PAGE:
Al-Maliki Hints at Early Departure
Saddam Executed by Militiamen
Prime Minister Nuri al-Maliki has said that he would like to step down before the end of his 4-yeat term and that he certainly would not seek a second term. Al-Maliki has been criticized for failing to restore security to Iraq, for not cracking down on Shiite militias, and for allowing the hanging of Saddam Hussein to turn into a fundamentalist Shiite circus.
Al-Maliki is defending his hasty execution of Saddam, which one judge called illegal because 30 days were supposed to pass after the appeal ruling. The PM says he was afraid that guerrillas would storm Saddam’s prison and free him. That doesn’t make any sense. Saddam was in US custody at a US base. Can Mr. al-Maliki name any US bases that have been stormed by guerrillas in Iraq?
The NYT says that Iraqi authorities arrested a guard for his alleged role in illicitly videotaping the execution with a cell phone. Prosecutor Munqidh Faraon has alleged that the real videotapers were high Shiite officials. The NYT also reports more pro-Baath demonstrations in Sunni Arab areas:
‘ The manner of Mr. Hussein’s execution appeared to give a boost to the remnants of his outlawed Baath Party. In the town of Huwaish, north of Baghdad, hundreds of people led by gunmen calling themselves the “mujahedeen of the Baath Party” marched in protest, and in the once prosperous Baghdad neighborhood of Monsour, a large black banner proclaimed that Mr. Hussein’s death would set off fighting against “the Americans and their followers.” The banner was signed, in nicely printed lettering, “Baath Party.” ‘
A Ministry of Interior official admitted to Reuters on Wednesday that Saddam’s execution was carried out by militiamen rather than by IM security guards, as planned. It is alleged that militiamen infiltrated the guards. That is, the earlier Sunni charges that Saddam was handed over to the Mahdi Army of Muqtada al-Sadr for execution were more or less correct. The Sunni-owned al-Zaman is having a field day with this.
Even the noose that hanged Saddam has ended up in the possession of Muqtada al-Sadr. A Kuwaiti businessman is trying to buy it as a momento. Saddam killed Muqtada’s father and also invaded Kuwait.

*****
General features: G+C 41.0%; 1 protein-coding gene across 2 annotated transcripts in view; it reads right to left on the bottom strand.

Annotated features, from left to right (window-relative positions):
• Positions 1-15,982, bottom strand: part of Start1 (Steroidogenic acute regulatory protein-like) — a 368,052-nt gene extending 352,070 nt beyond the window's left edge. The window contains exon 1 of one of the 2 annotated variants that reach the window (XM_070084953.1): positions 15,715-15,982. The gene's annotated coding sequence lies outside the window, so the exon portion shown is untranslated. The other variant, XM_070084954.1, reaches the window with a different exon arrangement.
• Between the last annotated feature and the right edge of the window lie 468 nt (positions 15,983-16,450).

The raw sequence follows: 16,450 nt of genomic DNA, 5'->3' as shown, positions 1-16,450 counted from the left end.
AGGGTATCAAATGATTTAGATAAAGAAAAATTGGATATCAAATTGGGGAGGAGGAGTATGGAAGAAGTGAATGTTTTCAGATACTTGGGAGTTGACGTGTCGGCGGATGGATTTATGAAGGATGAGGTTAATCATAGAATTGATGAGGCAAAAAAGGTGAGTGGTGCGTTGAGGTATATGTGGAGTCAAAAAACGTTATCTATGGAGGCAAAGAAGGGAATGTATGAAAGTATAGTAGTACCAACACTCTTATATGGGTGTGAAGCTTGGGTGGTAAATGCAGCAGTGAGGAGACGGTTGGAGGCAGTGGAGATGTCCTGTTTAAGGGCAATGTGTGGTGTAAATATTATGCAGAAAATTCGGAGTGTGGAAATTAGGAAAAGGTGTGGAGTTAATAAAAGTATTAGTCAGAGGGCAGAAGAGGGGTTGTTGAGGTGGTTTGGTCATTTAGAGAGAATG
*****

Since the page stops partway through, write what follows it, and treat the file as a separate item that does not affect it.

The same al-Zaman article reports that there is a real possibility that al-Maliki will be replaced as prime minister, either by current vice president Adil Abdul Mahdi or by Iyad Allawi, both of whom are considered more likely to be able to make peace with Iraq’s Sunni Arabs than al-Maliki. I can’t imagine the current parliament coming up with 138 votes (out of 275) for Allawi, an ex-Baathist with an animus against Iran, and am baffled as to why al-Zaman even brings him up. Abdul Mahdi, in contrast, has a real shot if he can mollify the Sadrists, the Virtue Party, and the Da`wa Party within the Shiite coalition.
Then, John Negroponte doesn’t want his job, either. The director of national intelligence is alleged to consider the patchwork of intelligence agencies under his purview “a mess” and is taking a demotion to become an assistant secretary of state. If the Times of London is right that he will be in charge of defending a medium-term increase in the number of US troops in Iraq, my guess is that he hasn’t yet seen what a real mess looks like.
See Tom Engelhardt on the “surge” option and “let’s do it again.”
Saddam’s execution has provoked further tensions between Iraqi Shiites and the Sunni world, but it is doing wonders for Iraq-Iran friendship, according to the Iranian press.
Solomon Moore of the LAT reports on the increasing violence in Diyala Province to the northeast of Baghdad. Diyala, where a strident Shiite minority rules a sullen Sunni majority, is the best argument for the need to hold new provincial elections without delay.